Aphasia is an acquired communication disorder that impairs a person's ability to process language, but does not affect intelligence. Aphasia impairs the ability to speak and understand others, and most people with aphasia experience difficulty reading and writing.

What Causes Aphasia?

The most common cause of aphasia is stroke (about 25-40% of stroke survivors acquire aphasia). It can also result from head injury, brain tumor or other neurological causes.

How Common is Aphasia?

Aphasia affects about one million Americans -or 1 in 250 people- and is more common than Parkinson's Disease, cerebral palsy or muscular dystrophy. More than 100,000 Americans acquire the disorder each year. However, most people have never heard of it.

Who Acquires Aphasia?

While aphasia is most common among older people, it can occur in people of all ages, races, nationalities and gender.

Can a Person Have Aphasia Without Having a Physical Disability?

Yes, but many people with aphasia also have weakness or paralysis of their right leg and right arm. When a person acquires aphasia it is usually due to damage on the left side of the brain, which controls movements on the right side of the body.

Can People Who Have Aphasia Return to Their Jobs?

Sometimes, since most jobs require speech and language skills, aphasia can make some types of work difficult. Individuals with mild or even moderate aphasia are sometimes able to work, but they may have to change jobs.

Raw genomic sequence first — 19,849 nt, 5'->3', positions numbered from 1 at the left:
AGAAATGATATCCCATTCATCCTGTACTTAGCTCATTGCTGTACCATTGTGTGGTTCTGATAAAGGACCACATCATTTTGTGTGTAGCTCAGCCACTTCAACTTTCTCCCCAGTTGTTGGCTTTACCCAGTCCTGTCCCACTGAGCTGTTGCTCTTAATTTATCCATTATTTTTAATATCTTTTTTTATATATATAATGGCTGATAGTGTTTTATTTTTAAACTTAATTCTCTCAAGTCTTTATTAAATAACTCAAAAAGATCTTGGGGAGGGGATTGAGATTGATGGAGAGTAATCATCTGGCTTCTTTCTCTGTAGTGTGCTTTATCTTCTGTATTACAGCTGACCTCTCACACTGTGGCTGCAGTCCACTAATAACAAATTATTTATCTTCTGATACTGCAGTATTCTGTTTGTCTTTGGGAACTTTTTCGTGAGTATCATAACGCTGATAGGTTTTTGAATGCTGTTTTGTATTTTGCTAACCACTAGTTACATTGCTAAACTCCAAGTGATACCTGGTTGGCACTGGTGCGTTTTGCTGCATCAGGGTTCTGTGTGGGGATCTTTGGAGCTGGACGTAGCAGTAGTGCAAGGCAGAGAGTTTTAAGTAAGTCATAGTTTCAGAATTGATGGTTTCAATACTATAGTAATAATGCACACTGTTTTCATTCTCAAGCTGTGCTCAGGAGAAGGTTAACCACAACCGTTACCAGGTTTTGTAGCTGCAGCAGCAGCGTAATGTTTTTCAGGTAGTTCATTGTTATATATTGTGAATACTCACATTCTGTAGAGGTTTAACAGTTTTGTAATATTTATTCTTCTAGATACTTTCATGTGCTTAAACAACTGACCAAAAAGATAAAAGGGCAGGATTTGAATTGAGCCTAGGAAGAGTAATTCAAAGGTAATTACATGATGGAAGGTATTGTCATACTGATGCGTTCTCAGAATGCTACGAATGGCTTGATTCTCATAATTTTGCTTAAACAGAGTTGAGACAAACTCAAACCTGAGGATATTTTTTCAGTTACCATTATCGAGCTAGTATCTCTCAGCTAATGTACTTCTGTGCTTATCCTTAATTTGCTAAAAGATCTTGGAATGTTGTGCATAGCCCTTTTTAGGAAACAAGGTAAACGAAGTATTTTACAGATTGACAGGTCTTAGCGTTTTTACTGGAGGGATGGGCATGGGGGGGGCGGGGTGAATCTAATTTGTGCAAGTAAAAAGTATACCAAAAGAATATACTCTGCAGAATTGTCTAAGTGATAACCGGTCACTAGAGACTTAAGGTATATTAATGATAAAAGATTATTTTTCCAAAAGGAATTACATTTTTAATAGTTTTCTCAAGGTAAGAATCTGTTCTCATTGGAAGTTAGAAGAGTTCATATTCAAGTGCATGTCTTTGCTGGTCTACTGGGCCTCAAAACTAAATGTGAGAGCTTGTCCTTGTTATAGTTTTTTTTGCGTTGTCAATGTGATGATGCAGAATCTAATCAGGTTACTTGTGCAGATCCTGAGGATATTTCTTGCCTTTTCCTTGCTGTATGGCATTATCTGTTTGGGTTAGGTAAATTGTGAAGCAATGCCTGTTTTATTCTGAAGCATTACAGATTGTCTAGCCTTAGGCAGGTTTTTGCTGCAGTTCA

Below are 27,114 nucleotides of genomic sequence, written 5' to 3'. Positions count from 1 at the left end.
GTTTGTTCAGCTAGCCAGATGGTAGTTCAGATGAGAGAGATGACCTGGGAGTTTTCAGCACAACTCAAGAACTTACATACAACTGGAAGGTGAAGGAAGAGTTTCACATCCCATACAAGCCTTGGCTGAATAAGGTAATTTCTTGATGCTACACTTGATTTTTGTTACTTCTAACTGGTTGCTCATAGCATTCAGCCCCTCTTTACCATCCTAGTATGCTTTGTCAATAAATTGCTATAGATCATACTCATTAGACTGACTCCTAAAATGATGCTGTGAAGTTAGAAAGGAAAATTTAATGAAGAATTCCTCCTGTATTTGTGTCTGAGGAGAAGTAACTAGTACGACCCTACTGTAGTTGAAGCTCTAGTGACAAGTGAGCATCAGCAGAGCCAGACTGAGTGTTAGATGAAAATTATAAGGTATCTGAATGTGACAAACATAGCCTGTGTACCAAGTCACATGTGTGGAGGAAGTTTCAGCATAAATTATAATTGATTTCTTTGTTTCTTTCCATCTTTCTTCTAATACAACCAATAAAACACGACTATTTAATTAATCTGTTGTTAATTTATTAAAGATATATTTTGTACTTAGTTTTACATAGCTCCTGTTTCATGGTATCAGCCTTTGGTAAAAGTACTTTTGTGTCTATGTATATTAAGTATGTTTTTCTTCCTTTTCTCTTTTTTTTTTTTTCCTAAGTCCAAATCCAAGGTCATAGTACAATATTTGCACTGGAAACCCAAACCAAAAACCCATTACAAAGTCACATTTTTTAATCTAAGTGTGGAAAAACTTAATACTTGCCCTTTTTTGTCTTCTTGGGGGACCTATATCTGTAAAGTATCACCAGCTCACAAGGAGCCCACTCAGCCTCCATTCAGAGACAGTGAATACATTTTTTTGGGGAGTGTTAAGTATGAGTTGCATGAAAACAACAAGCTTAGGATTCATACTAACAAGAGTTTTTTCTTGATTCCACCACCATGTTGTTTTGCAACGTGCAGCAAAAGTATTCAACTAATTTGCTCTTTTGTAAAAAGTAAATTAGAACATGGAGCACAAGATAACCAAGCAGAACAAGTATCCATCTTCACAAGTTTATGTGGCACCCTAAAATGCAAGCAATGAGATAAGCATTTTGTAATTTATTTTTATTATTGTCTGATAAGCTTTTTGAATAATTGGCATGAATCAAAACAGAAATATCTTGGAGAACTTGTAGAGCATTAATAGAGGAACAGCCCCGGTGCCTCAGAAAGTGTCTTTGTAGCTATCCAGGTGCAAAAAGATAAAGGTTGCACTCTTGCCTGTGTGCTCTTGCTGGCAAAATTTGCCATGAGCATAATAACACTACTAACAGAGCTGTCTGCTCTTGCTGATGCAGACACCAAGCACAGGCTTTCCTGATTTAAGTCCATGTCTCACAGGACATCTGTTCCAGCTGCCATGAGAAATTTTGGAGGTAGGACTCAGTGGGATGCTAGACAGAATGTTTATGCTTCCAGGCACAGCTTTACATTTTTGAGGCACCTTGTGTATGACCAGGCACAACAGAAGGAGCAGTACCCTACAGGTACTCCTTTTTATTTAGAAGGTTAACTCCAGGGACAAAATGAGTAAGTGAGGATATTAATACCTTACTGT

How Long Does it Take to Recover from Aphasia?

If the symptoms of aphasia last longer than two or three months after a stroke, a complete recovery is unlikely. However, it is important to note that some people continue to improve over a period of years and even decades. Improvement is a slow process that usually involves both helping the individual and family understand the nature of aphasia and learning compensatory strategies for communicating.

How Do You Communicate With a Person With Aphasia?

*Give the person with aphasia time to speak and do not finish the person's sentences unless asked.

*Be sensitive to background noise and turn off competing sounds such as radios or TVs where possible.

*Be open to means of communicating other than speech, eg., use drawing, gesturing.

*Confirm that you are communicating successfully.

*Make sure you have the person's attention before communicating.

*During conversation, minimize or eliminate background noise (such as television, radio, other people) as much as possible.

*Keep communication simple but adult. Simplify your own sentence structure and reduce your own rate of speech. You don't need to speak louder than normal but do emphasize key words. Don't talk down to the person with aphasia.

*Encourage and use other modes of communication (writing, drawing, yes/no responses, choices, gestures, eye contact, facial expressions) in addition to speech.

*Give them time to talk and let them have a reasonable amount of time to respond. Avoid speaking for the person with aphasia except when necessary and ask permission before doing so.